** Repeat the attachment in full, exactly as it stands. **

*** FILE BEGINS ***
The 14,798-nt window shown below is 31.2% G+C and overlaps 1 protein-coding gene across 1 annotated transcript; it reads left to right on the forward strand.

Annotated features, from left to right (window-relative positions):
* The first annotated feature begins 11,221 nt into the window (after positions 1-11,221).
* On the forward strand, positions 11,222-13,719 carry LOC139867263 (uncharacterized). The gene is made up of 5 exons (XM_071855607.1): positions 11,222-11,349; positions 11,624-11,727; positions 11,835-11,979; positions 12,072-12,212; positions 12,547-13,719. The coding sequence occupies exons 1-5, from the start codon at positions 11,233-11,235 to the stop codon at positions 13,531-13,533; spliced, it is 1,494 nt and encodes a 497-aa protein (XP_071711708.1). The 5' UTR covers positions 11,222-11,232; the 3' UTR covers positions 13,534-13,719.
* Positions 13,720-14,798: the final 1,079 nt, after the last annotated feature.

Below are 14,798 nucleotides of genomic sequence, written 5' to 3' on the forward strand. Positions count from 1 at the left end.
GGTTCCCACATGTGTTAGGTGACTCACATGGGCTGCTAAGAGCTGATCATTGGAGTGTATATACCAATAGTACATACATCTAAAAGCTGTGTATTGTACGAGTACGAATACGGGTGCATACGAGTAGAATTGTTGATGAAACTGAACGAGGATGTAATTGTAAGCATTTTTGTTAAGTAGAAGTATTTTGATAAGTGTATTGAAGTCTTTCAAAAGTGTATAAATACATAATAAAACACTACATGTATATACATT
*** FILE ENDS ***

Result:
The 14,798-nt window shown below is 31.2% G+C and overlaps 1 protein-coding gene across 1 annotated transcript; it reads left to right on the forward strand.

Annotated features, from left to right (window-relative positions):
* The first annotated feature begins 11,221 nt into the window (after positions 1-11,221).
* On the forward strand, positions 11,222-13,719 carry LOC139867263 (uncharacterized). The gene is made up of 5 exons (XM_071855607.1): positions 11,222-11,349; positions 11,624-11,727; positions 11,835-11,979; positions 12,072-12,212; positions 12,547-13,719. The coding sequence occupies exons 1-5, from the start codon at positions 11,233-11,235 to the stop codon at positions 13,531-13,533; spliced, it is 1,494 nt and encodes a 497-aa protein (XP_071711708.1). The 5' UTR covers positions 11,222-11,232; the 3' UTR covers positions 13,534-13,719.
* Positions 13,720-14,798: the final 1,079 nt, after the last annotated feature.

Below are 14,798 nucleotides of genomic sequence, written 5' to 3' on the forward strand. Positions count from 1 at the left end.
GGTTCCCACATGTGTTAGGTGACTCACATGGGCTGCTAAGAGCTGATCATTGGAGTGTATATACCAATAGTACATACATCTAAAAGCTGTGTATTGTACGAGTACGAATACGGGTGCATACGAGTAGAATTGTTGATGAAACTGAACGAGGATGTAATTGTAAGCATTTTTGTTAAGTAGAAGTATTTTGATAAGTGTATTGAAGTCTTTCAAAAGTGTATAAATACATAATAAAACACTACATGTATATACATT